154 W 57th St
New York, New York 10019

Added by Upcoming Robot on August 25, 2007



This was an amazing show, an exploration of the capabilities of the human voice and body more as a rhythm and lead instrument than a conveyor of lyrics. Improvisation at its purest and finest.

Corea, McFerrin and (Jack) Dejohnette played the entire length of the show without break improvising every note, employing various ethnic flavours such as Asian, Bluegrass, African, Funk, R&B, Classical and Jazz.

Mr. Corea played the piano sparsely on some pieces and richly on others depending on the feel and used it as a percussion and string instrument as well, tapping the inner harp of the piano with a vibraphone mallet one minute and plucking at the harp itself with his fingers. Also using the outer piano frame itself as a percussion instrument.

DeJohnette used a substantial drum kit with several standard cymbals but most had an upright cymbal above them reminiscent of Tibetan singing bowls adding an extra dimension to his playing (as if he needed extra hardware to accomplish that!). He gave a fantastic drum solo that was both rhythmic and melodic that brought the audience, or what was left of it, to its feet.

"What was left of it?" you ask. Clearly a lot of people in attendence just didn't "get" it. I lost count but my friend and I are certain at least 100 people walked out of the hall before it was halfway over. I suppose they were expecting a more conventional performance with recognizable lyrics and easy to clap to beats (Mr. McFerrin had to hold up his hand twice to get people to stop attempting to clap to the music)...at times the artistry was drowned out by the sound of minds slamming shut. (Although I do admit, having listened over and over to the Corea/McFerrin version of Concierto de Aranjuez/Spain from “Rendezvous in New York”, I was hoping to hear it live.)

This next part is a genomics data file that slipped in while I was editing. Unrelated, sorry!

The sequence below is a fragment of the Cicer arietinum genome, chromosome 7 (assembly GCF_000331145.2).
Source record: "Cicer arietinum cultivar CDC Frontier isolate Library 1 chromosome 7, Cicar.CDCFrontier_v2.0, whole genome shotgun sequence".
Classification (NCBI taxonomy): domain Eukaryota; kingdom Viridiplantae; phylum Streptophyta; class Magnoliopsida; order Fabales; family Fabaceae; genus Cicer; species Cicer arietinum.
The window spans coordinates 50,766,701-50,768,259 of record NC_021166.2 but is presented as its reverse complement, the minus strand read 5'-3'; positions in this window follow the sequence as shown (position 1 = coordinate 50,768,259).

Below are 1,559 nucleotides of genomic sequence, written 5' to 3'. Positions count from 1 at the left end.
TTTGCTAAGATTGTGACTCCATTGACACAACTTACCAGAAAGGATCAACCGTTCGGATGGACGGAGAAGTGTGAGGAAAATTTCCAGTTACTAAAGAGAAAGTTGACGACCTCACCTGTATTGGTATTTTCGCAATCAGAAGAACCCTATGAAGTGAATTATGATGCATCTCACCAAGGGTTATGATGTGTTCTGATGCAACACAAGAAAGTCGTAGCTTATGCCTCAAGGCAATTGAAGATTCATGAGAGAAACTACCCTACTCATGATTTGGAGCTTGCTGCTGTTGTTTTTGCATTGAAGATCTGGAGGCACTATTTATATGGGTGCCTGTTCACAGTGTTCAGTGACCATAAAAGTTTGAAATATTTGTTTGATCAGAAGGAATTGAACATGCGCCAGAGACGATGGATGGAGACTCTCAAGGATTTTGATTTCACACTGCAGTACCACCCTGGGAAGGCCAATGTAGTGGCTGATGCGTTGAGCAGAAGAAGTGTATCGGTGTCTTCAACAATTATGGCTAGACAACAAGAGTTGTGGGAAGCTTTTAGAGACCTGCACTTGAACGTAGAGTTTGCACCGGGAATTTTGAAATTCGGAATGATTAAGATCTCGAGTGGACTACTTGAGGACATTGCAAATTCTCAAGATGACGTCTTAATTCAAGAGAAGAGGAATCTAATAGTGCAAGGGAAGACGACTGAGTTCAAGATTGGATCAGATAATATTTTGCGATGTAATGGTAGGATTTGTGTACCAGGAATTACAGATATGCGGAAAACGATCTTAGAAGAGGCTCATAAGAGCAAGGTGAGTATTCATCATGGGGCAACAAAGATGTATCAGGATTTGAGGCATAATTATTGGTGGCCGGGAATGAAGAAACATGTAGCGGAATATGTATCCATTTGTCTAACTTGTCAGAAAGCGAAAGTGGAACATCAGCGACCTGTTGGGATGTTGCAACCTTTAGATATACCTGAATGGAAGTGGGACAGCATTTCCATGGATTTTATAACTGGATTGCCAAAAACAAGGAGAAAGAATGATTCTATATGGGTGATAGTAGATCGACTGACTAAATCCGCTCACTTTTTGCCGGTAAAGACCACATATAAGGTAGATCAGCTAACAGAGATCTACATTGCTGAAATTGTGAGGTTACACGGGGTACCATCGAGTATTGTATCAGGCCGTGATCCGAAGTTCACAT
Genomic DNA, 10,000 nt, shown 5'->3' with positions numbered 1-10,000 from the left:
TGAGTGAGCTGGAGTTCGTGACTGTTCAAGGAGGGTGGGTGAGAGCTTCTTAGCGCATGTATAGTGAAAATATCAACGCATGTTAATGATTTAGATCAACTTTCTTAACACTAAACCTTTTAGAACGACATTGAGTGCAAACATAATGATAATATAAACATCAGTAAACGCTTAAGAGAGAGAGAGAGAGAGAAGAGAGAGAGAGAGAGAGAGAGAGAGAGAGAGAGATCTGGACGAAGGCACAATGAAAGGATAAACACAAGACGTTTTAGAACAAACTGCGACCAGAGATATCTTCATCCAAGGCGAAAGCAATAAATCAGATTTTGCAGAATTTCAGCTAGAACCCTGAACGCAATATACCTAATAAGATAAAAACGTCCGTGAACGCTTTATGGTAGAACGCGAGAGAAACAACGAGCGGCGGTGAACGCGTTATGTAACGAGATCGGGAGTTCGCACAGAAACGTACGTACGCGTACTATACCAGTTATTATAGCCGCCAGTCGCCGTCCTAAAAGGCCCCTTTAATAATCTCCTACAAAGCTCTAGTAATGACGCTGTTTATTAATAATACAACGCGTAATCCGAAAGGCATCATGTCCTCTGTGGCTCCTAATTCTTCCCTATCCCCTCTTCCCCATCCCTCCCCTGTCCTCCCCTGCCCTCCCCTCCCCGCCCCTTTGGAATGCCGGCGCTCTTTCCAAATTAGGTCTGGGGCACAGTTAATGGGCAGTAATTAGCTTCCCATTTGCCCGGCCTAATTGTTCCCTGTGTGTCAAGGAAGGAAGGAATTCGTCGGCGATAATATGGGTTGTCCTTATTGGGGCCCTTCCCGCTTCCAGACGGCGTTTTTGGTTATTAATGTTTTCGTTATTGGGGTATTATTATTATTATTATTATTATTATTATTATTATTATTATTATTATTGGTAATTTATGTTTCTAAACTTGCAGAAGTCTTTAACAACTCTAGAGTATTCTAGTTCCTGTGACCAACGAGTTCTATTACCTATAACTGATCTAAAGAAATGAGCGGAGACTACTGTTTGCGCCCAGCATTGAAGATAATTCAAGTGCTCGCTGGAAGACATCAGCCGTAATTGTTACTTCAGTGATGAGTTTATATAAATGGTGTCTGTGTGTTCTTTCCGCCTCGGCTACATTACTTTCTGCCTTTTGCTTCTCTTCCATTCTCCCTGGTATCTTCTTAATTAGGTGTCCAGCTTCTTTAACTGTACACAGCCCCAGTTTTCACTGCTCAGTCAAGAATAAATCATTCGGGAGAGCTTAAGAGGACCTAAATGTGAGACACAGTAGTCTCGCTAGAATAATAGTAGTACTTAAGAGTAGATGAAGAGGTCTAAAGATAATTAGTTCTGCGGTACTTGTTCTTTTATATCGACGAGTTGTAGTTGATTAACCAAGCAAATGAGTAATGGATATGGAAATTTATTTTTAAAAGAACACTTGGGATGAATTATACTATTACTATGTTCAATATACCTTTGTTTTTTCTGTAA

He did directly involve the audience with some call and response vocalization, and audience background singing which was just beautiful (and remarkably in tune). And the rest of the time his vocalizations ranged from mantra-like meditations to percussive executions wherein he used his hands, chest, teeth, even his beard and clothing against the microphone to produce sound.

There were playful moments when all three were vocalizing, tossing drumsticks to the floor, playing the drum kit, and there were intense moments where you could almost see the thought processes behind what they were doing..how they decided to go in one direction on minute and another the next. It was clear they were having a blast, unfettered by scores, lyrics, melodies and set rhythms. It was almost as if three musical geniuses got together in the basement and let out every bit of creativity they could muster and it was fabulous.

By the time the show was ¾ over, the remaining audience was comprised mainly of true believers and the distraction of people walking out shaking their befuddled heads was finally at end and we could immerse ourselves in the remainder of the performance. I was glad that the 3 on stage seemed unaffected by the flight of the clueless.

They gave one encore…an interpretation of a well known jazz standard, the title of which escapes me at the moment, and the event ended.

It would be marvelous if a recording of this performance were made available because I’d love to hear it all again.

And on a final note, as an almost life long resident of one of the most musically progressive cities in the world and as an local jazz vocalist, I am embarrassed for all those who couldn’t or wouldn’t keep an open mind.